The trail takes you right around the Exe Estuary from Dawlish to Exmouth, passing through the pretty villages of Starcross, Topsham and Lympstone to name a few.  The estuary is of international importance for wintering waders and wildfowl, supporting 1000’s of birds.  RSPB reserves near Topsham and Dawlish Warren National Nature Reserve offer some of the best opportunities to view wildlife along the estuary. 

https://www.exploredevon.info/activities/cycle/exe-estuary-trail/

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The Boniface Trail is a planned shared-use path between Crediton and Exeter. It is designed to be a safe route for walkers, runners, cyclists and wheelchair users. It will also link communities en-route such as Dunscombe, Smallbrook, Newton St Cyres, Langford, Half Moon and Cowley.

http://bonifacetrail.org/

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The Dartmoor Way Cycle Route is a 95 mile-long circular route which winds its way around the natural beauty of Dartmoor National Park, linking hamlets, villages and towns along its length.

This recreational route takes cyclists through the varying landscape surrounding the High Moor, visiting attractive and interesting locations which offer a wide choice of places to eat, drink and stay for the night. The well-signed Dartmoor Way Cycle Route follows quiet Devon lanes and minor roads, and uses traffic-free cycle tracks wherever possible.

In addition to the main circular route, there is a 27 mile-long High Moorland link. This allows you to follow a 'figure of eight' route, or alternatively enjoy either of the shorter north or south circular routes.

The Dartmoor Way offers many possibilities for a break away - from a day trip or weekend, to a full 5 - 7 day holiday. From winding, secret, Devon lanes, to airy moorland roads with panoramic views, this route has interest packed into every mile.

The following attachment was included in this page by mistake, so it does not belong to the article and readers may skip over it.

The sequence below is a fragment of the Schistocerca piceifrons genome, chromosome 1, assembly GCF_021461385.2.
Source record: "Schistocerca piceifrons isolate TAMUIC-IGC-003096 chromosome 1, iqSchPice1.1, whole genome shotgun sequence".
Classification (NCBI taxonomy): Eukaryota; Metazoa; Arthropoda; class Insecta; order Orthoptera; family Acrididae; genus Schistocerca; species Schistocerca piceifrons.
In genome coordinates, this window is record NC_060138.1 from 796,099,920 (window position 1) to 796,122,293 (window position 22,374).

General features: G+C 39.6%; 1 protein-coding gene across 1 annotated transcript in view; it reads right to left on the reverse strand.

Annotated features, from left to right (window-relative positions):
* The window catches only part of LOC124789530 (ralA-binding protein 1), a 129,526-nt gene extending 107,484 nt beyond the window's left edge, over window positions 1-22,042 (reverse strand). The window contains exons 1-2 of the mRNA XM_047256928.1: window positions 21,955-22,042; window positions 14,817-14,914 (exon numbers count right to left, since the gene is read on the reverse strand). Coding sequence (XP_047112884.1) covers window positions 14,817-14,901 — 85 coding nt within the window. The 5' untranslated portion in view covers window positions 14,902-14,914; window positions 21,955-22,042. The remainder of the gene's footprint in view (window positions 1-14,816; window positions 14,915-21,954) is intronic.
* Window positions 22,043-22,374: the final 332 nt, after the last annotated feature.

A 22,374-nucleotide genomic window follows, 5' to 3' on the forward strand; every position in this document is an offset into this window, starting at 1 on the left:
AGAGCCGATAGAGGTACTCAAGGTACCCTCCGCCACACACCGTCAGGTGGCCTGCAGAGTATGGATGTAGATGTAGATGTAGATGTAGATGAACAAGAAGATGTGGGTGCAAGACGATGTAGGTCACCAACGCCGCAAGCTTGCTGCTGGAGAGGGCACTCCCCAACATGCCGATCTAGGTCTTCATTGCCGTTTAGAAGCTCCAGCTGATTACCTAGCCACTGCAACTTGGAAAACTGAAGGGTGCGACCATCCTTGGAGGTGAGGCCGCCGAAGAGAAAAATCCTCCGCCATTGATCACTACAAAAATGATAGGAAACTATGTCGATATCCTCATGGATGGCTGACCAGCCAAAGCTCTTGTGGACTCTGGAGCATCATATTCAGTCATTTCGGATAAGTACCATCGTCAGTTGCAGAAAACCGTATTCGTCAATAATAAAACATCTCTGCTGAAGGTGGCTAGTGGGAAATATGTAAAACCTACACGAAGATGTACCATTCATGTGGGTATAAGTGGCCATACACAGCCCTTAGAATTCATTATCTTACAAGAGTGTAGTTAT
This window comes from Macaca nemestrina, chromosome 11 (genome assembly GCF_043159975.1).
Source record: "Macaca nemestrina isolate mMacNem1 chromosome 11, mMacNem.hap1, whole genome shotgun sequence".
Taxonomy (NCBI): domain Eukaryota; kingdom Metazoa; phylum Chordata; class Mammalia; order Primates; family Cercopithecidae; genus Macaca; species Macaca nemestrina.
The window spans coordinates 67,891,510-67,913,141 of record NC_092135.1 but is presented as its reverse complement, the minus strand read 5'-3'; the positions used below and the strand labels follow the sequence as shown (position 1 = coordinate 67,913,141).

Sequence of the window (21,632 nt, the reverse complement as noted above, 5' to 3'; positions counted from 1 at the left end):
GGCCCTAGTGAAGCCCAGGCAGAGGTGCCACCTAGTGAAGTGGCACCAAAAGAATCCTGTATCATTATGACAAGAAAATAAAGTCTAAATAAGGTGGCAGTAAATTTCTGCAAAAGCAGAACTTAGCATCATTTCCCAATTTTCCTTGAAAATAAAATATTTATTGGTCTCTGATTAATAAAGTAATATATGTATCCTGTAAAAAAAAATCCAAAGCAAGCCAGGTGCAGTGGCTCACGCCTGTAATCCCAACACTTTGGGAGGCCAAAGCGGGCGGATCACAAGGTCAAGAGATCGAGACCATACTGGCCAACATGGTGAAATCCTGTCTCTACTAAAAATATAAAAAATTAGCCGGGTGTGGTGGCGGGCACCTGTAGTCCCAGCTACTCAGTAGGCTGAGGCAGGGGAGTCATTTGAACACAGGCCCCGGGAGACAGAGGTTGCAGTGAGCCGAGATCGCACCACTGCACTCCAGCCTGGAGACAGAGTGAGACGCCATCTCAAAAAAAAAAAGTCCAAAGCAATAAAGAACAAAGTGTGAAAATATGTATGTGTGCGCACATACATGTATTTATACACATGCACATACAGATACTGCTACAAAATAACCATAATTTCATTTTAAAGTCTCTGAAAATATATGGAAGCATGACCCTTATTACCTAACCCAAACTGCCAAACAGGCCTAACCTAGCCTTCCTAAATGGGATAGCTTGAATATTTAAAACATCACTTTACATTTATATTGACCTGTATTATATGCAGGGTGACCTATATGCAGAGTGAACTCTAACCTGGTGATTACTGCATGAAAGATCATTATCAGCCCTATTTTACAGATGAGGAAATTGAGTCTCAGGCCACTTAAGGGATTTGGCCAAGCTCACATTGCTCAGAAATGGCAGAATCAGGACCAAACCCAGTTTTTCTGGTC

Cyclists will discover full days of pedalling, and wonderful places to stay a while, and explore.

http://www.dartmoorway.co.uk/home.php 

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The route combines the beaches and estuaries of North Devon with the lush green valleys of the Torridge, the Tavy, the Walkham and other evocative West Country rivers.  It also skirts round the western flank of Dartmoor, offering superb views of Devon and the surrounding area. There are also many local links and spurs to explore.  Largely tracing the course of former railway lines, the route takes you through tunnels and across the breathtaking viaducts and bridges bequeathed by Victorian railway engineers.

http://www.exploredevon.info/activities/cycle/devon-coast-coast-ncn27/ 

The route can be ridden in either direction, it takes you through the varied landscapes of the West Country, from Cornwall to the River Avon. Start with the tranquillity of Padstow harbour and the Camel Trail onto the atmospheric Bodmin Moor. Descend into Devon’s rolling countryside via the Tarka Trail and on into Somerset across beautiful Exmoor. Continue along canal towpaths to Taunton and the Somerset levels to Glastonbury before the climb onto the Mendip Hills. The route ends in Bristol or Bath.

Total distance: 240 miles / 384 km
Devon section: 105 miles / 168 km

http://www.exploredevon.info/activities/cycle/west-country-way/